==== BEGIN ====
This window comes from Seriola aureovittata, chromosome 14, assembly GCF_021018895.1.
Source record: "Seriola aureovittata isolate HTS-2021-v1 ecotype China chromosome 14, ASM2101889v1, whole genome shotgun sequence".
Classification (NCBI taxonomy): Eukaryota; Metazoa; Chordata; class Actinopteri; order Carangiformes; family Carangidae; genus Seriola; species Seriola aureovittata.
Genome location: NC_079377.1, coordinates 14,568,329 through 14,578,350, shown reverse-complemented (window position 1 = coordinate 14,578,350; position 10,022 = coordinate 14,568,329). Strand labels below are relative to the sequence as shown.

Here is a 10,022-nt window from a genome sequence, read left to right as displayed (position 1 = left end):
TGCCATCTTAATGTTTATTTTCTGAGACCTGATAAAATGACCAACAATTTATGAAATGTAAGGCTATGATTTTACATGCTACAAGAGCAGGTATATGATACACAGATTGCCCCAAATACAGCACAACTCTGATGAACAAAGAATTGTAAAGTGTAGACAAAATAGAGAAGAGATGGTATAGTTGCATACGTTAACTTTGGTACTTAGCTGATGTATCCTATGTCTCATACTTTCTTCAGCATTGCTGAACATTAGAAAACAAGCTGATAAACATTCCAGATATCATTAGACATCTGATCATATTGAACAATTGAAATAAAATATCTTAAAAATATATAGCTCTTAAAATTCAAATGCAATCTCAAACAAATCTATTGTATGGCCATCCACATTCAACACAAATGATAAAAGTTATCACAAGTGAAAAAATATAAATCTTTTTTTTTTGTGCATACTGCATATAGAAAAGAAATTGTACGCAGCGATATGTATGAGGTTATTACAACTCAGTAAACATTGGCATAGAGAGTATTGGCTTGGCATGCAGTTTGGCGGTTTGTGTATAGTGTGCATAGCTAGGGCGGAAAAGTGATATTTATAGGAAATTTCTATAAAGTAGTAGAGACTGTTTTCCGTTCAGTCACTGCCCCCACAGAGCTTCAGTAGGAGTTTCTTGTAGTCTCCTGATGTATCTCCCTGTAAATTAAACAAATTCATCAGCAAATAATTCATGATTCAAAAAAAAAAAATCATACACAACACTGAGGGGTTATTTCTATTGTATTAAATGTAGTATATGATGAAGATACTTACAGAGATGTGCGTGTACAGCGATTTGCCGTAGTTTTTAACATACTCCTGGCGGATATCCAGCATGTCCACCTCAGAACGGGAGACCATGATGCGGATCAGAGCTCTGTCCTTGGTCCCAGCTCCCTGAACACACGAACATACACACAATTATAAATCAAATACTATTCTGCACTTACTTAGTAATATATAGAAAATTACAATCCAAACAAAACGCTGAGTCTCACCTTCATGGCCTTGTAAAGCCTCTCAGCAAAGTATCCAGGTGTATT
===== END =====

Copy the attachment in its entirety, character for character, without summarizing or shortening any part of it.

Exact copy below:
This window comes from Seriola aureovittata, chromosome 14, assembly GCF_021018895.1.
Source record: "Seriola aureovittata isolate HTS-2021-v1 ecotype China chromosome 14, ASM2101889v1, whole genome shotgun sequence".
Classification (NCBI taxonomy): Eukaryota; Metazoa; Chordata; class Actinopteri; order Carangiformes; family Carangidae; genus Seriola; species Seriola aureovittata.
Genome location: NC_079377.1, coordinates 14,568,329 through 14,578,350, shown reverse-complemented (window position 1 = coordinate 14,578,350; position 10,022 = coordinate 14,568,329). Strand labels below are relative to the sequence as shown.

Here is a 10,022-nt window from a genome sequence, read left to right as displayed (position 1 = left end):
TGCCATCTTAATGTTTATTTTCTGAGACCTGATAAAATGACCAACAATTTATGAAATGTAAGGCTATGATTTTACATGCTACAAGAGCAGGTATATGATACACAGATTGCCCCAAATACAGCACAACTCTGATGAACAAAGAATTGTAAAGTGTAGACAAAATAGAGAAGAGATGGTATAGTTGCATACGTTAACTTTGGTACTTAGCTGATGTATCCTATGTCTCATACTTTCTTCAGCATTGCTGAACATTAGAAAACAAGCTGATAAACATTCCAGATATCATTAGACATCTGATCATATTGAACAATTGAAATAAAATATCTTAAAAATATATAGCTCTTAAAATTCAAATGCAATCTCAAACAAATCTATTGTATGGCCATCCACATTCAACACAAATGATAAAAGTTATCACAAGTGAAAAAATATAAATCTTTTTTTTTTGTGCATACTGCATATAGAAAAGAAATTGTACGCAGCGATATGTATGAGGTTATTACAACTCAGTAAACATTGGCATAGAGAGTATTGGCTTGGCATGCAGTTTGGCGGTTTGTGTATAGTGTGCATAGCTAGGGCGGAAAAGTGATATTTATAGGAAATTTCTATAAAGTAGTAGAGACTGTTTTCCGTTCAGTCACTGCCCCCACAGAGCTTCAGTAGGAGTTTCTTGTAGTCTCCTGATGTATCTCCCTGTAAATTAAACAAATTCATCAGCAAATAATTCATGATTCAAAAAAAAAAAATCATACACAACACTGAGGGGTTATTTCTATTGTATTAAATGTAGTATATGATGAAGATACTTACAGAGATGTGCGTGTACAGCGATTTGCCGTAGTTTTTAACATACTCCTGGCGGATATCCAGCATGTCCACCTCAGAACGGGAGACCATGATGCGGATCAGAGCTCTGTCCTTGGTCCCAGCTCCCTGAACACACGAACATACACACAATTATAAATCAAATACTATTCTGCACTTACTTAGTAATATATAGAAAATTACAATCCAAACAAAACGCTGAGTCTCACCTTCATGGCCTTGTAAAGCCTCTCAGCAAAGTATCCAGGTGTATT